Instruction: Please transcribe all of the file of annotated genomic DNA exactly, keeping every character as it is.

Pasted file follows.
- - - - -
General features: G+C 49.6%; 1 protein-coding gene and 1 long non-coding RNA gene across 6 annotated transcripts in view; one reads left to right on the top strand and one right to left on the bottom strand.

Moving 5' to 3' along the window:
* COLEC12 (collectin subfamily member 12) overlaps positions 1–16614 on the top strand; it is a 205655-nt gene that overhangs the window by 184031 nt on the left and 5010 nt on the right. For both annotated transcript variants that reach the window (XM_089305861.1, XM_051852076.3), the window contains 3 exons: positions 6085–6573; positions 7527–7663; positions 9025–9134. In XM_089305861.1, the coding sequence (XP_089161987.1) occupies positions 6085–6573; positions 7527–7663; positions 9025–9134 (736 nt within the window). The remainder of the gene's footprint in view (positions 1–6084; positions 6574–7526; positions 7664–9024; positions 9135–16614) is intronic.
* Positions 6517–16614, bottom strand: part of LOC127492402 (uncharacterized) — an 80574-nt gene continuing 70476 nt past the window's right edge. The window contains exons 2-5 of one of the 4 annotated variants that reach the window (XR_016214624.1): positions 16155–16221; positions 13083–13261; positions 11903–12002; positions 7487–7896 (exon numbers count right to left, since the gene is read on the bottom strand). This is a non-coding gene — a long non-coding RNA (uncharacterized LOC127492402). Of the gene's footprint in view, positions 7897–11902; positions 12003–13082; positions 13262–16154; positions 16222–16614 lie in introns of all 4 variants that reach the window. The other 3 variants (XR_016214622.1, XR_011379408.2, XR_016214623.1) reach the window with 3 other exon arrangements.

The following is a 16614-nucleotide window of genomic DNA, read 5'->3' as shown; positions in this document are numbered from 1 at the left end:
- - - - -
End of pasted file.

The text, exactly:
General features: G+C 49.6%; 1 protein-coding gene and 1 long non-coding RNA gene across 6 annotated transcripts in view; one reads left to right on the top strand and one right to left on the bottom strand.

Moving 5' to 3' along the window:
* COLEC12 (collectin subfamily member 12) overlaps positions 1–16614 on the top strand; it is a 205655-nt gene that overhangs the window by 184031 nt on the left and 5010 nt on the right. For both annotated transcript variants that reach the window (XM_089305861.1, XM_051852076.3), the window contains 3 exons: positions 6085–6573; positions 7527–7663; positions 9025–9134. In XM_089305861.1, the coding sequence (XP_089161987.1) occupies positions 6085–6573; positions 7527–7663; positions 9025–9134 (736 nt within the window). The remainder of the gene's footprint in view (positions 1–6084; positions 6574–7526; positions 7664–9024; positions 9135–16614) is intronic.
* Positions 6517–16614, bottom strand: part of LOC127492402 (uncharacterized) — an 80574-nt gene continuing 70476 nt past the window's right edge. The window contains exons 2-5 of one of the 4 annotated variants that reach the window (XR_016214624.1): positions 16155–16221; positions 13083–13261; positions 11903–12002; positions 7487–7896 (exon numbers count right to left, since the gene is read on the bottom strand). This is a non-coding gene — a long non-coding RNA (uncharacterized LOC127492402). Of the gene's footprint in view, positions 7897–11902; positions 12003–13082; positions 13262–16154; positions 16222–16614 lie in introns of all 4 variants that reach the window. The other 3 variants (XR_016214622.1, XR_011379408.2, XR_016214623.1) reach the window with 3 other exon arrangements.

The following is a 16614-nucleotide window of genomic DNA, read 5'->3' as shown; positions in this document are numbered from 1 at the left end: